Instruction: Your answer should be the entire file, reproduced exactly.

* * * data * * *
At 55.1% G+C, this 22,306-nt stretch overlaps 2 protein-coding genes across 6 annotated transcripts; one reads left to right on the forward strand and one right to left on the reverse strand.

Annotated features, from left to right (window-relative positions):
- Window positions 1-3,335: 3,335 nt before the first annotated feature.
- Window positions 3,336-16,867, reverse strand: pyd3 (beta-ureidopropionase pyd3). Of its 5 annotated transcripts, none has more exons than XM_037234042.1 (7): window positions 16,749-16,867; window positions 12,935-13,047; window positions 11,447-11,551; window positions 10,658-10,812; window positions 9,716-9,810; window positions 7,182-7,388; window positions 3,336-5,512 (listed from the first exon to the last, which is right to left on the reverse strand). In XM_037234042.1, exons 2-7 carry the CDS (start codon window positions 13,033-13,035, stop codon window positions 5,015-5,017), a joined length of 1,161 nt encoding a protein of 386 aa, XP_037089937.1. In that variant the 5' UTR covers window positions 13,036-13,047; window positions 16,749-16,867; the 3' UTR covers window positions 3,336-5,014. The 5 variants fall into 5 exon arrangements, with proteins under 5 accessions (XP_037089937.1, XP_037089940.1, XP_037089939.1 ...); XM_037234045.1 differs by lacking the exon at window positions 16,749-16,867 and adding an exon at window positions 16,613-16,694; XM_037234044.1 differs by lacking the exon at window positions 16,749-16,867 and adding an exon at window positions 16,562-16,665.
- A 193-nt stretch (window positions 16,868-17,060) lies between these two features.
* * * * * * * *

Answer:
At 55.1% G+C, this 22,306-nt stretch overlaps 2 protein-coding genes across 6 annotated transcripts; one reads left to right on the forward strand and one right to left on the reverse strand.

Annotated features, from left to right (window-relative positions):
- Window positions 1-3,335: 3,335 nt before the first annotated feature.
- Window positions 3,336-16,867, reverse strand: pyd3 (beta-ureidopropionase pyd3). Of its 5 annotated transcripts, none has more exons than XM_037234042.1 (7): window positions 16,749-16,867; window positions 12,935-13,047; window positions 11,447-11,551; window positions 10,658-10,812; window positions 9,716-9,810; window positions 7,182-7,388; window positions 3,336-5,512 (listed from the first exon to the last, which is right to left on the reverse strand). In XM_037234042.1, exons 2-7 carry the CDS (start codon window positions 13,033-13,035, stop codon window positions 5,015-5,017), a joined length of 1,161 nt encoding a protein of 386 aa, XP_037089937.1. In that variant the 5' UTR covers window positions 13,036-13,047; window positions 16,749-16,867; the 3' UTR covers window positions 3,336-5,014. The 5 variants fall into 5 exon arrangements, with proteins under 5 accessions (XP_037089937.1, XP_037089940.1, XP_037089939.1 ...); XM_037234045.1 differs by lacking the exon at window positions 16,749-16,867 and adding an exon at window positions 16,613-16,694; XM_037234044.1 differs by lacking the exon at window positions 16,749-16,867 and adding an exon at window positions 16,562-16,665.
- A 193-nt stretch (window positions 16,868-17,060) lies between these two features.